Four truck drivers in running for 25th Goodyear Highway Hero

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As finalists for Goodyear’s 25th annual North America Highway Hero Award, two professional truck drivers dove into chilly, murky waters to pull victims to safety in separate incidents; a Canadian driver made a lightning-quick decision and paid the ultimate price to save others; and a New Mexico driver rescued a pregnant woman from a brutal attack after she was run over by her boyfriend’s truck.

Rick Tower, of Yreka, Calif.; Richard Filiczkowski, of Bountiful, Utah; the late David Virgoe, of Innisfil, Ontario; and Ronnie Greene, of Regina, N.M., were named finalists Monday, Feb. 11, for trucking’s most prestigious award for heroism.

“Each year, we are amazed by truck drivers from the United States and Canada who put their lives on the line to help others,” says Steve McClellan, vice president for commercial tire systems for the Goodyear Tire & Rubber Co., based in Akron, Ohio. “On this 25th anniversary of the Goodyear Highway Hero program, we truly are in awe of these brave men and women who travel our highways.”

For 2007, the finalists are:

  • Rick Tower, of Yreka, Calif., a driver for Earl Bryant Trucking, based in Happy Camp, Calif. Tower, 40, was heading home on Highway 96 near Horse Creek, Calif., on Sept. 19, 2007, when a westbound car left the roadway and landed in the swift Klamath River. Tower said he jumped from his rig and yelled to a man who stopped behind him to call for help. He ran down to the river and saw that the car was moving downstream, so he had to act fast. He heard an 82-year-old woman screaming for help, and he jumped into the river and swam to the car.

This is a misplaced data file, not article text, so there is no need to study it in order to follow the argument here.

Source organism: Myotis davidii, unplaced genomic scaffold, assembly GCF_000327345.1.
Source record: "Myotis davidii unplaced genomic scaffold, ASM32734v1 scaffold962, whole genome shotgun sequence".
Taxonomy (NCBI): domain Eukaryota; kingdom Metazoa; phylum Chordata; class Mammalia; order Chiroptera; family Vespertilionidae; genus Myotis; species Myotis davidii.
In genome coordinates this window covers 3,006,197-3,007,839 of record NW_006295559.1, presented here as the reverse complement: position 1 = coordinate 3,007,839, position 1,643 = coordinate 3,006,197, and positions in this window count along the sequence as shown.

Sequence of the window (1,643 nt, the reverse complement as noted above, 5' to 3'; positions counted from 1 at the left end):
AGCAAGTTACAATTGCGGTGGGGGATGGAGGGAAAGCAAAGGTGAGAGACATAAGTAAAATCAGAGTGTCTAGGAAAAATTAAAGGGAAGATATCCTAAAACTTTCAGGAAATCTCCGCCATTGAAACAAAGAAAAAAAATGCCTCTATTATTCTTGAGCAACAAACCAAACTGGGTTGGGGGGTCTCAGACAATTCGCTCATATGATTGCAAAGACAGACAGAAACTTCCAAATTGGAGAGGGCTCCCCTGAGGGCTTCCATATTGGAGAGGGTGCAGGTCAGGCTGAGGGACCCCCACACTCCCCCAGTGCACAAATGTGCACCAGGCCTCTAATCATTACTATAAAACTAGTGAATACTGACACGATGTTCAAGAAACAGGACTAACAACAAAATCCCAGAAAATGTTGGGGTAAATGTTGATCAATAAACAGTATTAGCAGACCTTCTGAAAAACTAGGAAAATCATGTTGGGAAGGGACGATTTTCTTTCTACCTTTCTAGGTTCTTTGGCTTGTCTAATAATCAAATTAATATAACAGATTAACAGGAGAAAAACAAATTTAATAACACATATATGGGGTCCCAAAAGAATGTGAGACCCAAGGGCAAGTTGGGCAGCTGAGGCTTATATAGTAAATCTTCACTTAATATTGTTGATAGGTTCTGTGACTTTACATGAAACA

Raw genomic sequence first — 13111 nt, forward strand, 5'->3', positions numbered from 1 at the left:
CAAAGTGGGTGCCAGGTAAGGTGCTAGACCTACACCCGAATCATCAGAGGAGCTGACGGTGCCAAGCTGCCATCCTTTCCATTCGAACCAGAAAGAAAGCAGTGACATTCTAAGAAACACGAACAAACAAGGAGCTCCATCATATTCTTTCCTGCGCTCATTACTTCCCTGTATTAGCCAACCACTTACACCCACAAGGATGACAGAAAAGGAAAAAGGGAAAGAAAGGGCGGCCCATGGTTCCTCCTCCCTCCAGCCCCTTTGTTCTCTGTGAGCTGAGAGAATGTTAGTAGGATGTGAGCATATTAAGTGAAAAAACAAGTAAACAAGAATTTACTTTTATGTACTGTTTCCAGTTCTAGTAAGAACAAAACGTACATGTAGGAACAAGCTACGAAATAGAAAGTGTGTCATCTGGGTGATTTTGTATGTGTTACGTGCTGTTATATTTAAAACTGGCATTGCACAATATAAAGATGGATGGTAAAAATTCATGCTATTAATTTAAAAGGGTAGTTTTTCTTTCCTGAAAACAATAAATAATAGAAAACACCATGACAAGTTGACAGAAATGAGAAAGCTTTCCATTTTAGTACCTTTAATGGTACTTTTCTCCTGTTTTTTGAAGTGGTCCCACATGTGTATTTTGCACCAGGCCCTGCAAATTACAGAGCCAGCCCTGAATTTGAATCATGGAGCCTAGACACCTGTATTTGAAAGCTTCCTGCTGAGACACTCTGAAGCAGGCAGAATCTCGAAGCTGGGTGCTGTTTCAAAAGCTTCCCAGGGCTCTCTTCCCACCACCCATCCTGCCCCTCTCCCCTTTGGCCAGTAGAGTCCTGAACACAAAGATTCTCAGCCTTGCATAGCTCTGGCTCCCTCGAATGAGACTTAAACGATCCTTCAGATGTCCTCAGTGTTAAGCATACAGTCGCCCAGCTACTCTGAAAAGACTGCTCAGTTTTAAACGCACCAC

• Fighting a strong current, he struggled to open the car door and pull the woman out as the water rushed into her car. She went under a few times, but Tower was able to carry her as he swam. He was tiring quickly, but fortunately, the man who had stopped earlier was on shore and ready to help with a rope. Both men made the woman comfortable as they waited for help to arrive. Fortunately, the woman only suffered a broken ankle and slight hypothermia. Tower said he was thankful everyone survived.